Finally taken the plunge and decided to start coding my IF. However I have a couple of questions.
First question is simply this. Will any games I make in inform 7 work with older Z engine interpreters? I’m planning on making this so people with classic and next gen Amiga computers can play and the interpreter was last maintained in roughly 2000.
Next is something I can’t seem to find an answer for. In my IF I have a pda that is carried from the start. As the player explores they collect data from items that will be added to the pda. I want the entries to be readable at any point once the data has been collected. What would be the best way of going about this?
First answer: Maybe. Stick to z-code (Inform7 can target 5 and 8.) Write up a quick test game and compile it for 8; see if the interpreter you plan to use can run it.
Second answer: Two solutions that come to mind are the ‘look up in’ action, and a conversation system. You’d need some means to track which things the player has known about; subject objects, or a table of quips. I like objects, since Eric Eve’s conversation package will do all the work of updating their familiarity for you. If you’ve already got a complex conversation system in place, you might as well use it for this too.
I’ll flesh out the table option a little bit in pseudo inform.
Table of PDA entries
Check consulting the pda about some text: [Look up the actual action name in the index, or make a new action]
If the table contains a row with name entry the topic understood, say that row's text entry; [not actual legal inform]
Otherwise say "beep".
To make a (subject - some text) known with name (name - some text):
[two options here: Have a flag to track it in the table, or just give the table some empty rows and add each topic as it becomes known.]
IIRC, Inform 7 produces game code that is considerably more bloated than Inform 6. If your game is small, this may not be a problem for you, but if you’re planning a game of any size at all, you would be well advised to learn and use Inform 6 instead. It’s a traditional programming language and has no IDE, but there’s good documentation, there are good tutorials, there are plenty of extensions, and a large game can be written in I6 without exceeding the boundaries of the .z8 game file format.
I’m going to go with Jim on this one: a moderate-sized I7 game with an extension or two is likely to exceed the limits of .z8. (I don’t really care all that much; I just leave the ‘compile to Glulx’ option on. Vorple’s the only sore point.) If you want a large game and it absolutely has to target Z-code, go with Inform 6.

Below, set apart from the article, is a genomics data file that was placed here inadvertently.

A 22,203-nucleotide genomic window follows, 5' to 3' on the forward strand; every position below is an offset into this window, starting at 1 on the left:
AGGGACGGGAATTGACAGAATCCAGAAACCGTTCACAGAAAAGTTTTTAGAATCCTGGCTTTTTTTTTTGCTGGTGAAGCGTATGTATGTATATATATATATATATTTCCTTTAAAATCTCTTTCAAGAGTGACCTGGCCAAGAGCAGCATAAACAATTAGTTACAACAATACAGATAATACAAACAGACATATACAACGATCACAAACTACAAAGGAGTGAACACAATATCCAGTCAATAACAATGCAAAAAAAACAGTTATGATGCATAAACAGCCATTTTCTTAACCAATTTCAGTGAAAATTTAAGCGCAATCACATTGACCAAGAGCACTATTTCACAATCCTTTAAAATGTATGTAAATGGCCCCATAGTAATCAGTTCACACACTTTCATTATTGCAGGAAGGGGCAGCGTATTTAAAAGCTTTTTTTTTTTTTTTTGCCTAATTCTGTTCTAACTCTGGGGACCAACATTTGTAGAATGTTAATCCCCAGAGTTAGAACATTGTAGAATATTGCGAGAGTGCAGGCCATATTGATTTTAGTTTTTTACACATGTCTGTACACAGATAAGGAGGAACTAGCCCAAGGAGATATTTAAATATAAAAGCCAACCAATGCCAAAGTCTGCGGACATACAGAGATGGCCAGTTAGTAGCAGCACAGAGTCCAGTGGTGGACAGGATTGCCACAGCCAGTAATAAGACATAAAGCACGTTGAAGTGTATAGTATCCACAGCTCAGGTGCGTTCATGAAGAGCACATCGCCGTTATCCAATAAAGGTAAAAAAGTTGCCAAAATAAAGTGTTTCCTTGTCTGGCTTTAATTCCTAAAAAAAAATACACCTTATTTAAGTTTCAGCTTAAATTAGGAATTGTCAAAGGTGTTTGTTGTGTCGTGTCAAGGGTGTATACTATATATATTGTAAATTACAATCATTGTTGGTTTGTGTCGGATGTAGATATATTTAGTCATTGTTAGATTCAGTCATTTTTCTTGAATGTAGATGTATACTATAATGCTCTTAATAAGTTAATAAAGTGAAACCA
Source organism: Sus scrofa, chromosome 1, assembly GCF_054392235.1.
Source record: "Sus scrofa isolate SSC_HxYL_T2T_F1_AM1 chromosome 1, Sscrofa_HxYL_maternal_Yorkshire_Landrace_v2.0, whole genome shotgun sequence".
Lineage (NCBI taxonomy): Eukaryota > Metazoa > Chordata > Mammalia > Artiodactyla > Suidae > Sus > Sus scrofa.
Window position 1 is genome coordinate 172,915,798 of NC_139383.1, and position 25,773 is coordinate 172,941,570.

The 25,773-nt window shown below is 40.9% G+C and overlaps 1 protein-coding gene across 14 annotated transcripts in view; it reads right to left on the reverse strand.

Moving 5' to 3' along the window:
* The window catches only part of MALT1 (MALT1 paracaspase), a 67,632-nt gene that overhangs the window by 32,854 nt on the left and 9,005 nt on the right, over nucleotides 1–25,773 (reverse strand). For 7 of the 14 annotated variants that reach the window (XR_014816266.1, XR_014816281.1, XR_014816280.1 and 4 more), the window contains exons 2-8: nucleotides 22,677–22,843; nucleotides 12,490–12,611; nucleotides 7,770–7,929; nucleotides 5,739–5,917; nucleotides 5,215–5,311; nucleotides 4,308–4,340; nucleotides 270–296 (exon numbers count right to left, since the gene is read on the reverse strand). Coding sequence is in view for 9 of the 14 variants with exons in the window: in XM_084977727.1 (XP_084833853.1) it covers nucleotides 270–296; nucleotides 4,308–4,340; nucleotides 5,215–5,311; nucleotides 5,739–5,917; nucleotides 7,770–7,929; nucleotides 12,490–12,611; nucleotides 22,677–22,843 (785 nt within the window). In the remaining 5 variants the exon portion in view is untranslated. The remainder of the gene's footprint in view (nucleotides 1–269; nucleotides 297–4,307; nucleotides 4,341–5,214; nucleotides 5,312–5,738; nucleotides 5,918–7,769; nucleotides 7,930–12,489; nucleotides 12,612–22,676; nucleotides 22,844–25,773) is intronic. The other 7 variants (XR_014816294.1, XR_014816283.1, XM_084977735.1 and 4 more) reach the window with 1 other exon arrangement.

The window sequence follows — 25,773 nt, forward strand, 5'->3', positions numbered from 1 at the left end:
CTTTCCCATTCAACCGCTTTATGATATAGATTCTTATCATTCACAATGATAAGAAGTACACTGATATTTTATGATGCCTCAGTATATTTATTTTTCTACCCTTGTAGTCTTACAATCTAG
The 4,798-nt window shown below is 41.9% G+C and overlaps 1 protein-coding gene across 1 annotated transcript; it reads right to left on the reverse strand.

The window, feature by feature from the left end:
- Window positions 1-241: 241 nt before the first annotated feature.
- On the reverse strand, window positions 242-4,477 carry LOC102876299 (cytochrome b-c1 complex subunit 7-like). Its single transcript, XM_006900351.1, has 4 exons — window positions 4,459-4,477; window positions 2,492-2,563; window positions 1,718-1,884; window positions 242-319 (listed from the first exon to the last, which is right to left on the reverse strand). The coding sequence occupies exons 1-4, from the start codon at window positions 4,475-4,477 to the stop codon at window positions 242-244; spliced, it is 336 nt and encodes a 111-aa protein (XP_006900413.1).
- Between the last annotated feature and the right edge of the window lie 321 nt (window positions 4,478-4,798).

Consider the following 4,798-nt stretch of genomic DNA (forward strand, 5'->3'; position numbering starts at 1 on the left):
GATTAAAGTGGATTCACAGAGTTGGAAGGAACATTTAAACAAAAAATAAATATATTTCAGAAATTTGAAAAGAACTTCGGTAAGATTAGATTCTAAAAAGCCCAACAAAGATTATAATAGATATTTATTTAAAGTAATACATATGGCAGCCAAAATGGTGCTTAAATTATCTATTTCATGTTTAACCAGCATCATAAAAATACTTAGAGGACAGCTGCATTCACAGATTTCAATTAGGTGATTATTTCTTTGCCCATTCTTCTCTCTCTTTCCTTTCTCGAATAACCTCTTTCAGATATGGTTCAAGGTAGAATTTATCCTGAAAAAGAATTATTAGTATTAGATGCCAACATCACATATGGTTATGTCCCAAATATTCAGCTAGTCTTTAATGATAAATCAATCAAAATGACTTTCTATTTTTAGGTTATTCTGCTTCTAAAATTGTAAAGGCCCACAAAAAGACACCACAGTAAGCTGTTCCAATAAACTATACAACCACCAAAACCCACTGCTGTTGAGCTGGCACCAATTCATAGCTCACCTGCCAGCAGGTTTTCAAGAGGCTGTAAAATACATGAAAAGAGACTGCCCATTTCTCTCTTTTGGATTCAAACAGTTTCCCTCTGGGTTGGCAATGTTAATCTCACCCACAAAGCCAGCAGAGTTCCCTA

I have looked and there are Glulx interpreter available for 68k Amiga and next gen ppc Amiga systems. So if I would be best sticking to Glulx for 7 then I will do that. I was looking into Inform 6 but I thought 7 would be easier.
Without getting into this whole debate, which has certainly been thrashed through a number of times, I will make two brief comments. First, if you’re relatively new to computer programming, it’s probably true that I7 will be easier. (Also, it has a nice friendly development environment.) On the other hand, newcomers sometimes write sentences that look perfectly sensible to anyone who speaks English, but that the I7 parser either fails to understand or interprets wrongly. I7 code looks like English, but it isn’t, really.
The consensus seems to be that a lot of people really like I7. I just feel it’s good to be aware of the assumptions that you may unconsciously be making when choosing a new programming language.
Don’t get me wrong, if I had the time (1 year old child and wife expecting second child in Feb) I would be all over i6. However from a practicality stance I just thought i7 would be easier to cope with while I settle into IF again. I have not done this since the C64 days with the quill
The thing is in Inform 7, yes it does become easier to read and understand even if you don’t know much about computer programming. But to write it is more difficult; and still you need to understand computer programming to write it and even then it will be mistake.
Making an Amiga game using I7 is easy enough. I’ve not used AmigaOS4.0, but AmigaFrotz runs on the classic machines. I haven’t found any compatibility issues, nor do I expect such given the nature of the z-machine. You can easily create fairly large games with I7 for the Amiga (even a 500 should be sufficient) as long as you don’t spend memory like a drunken sailor.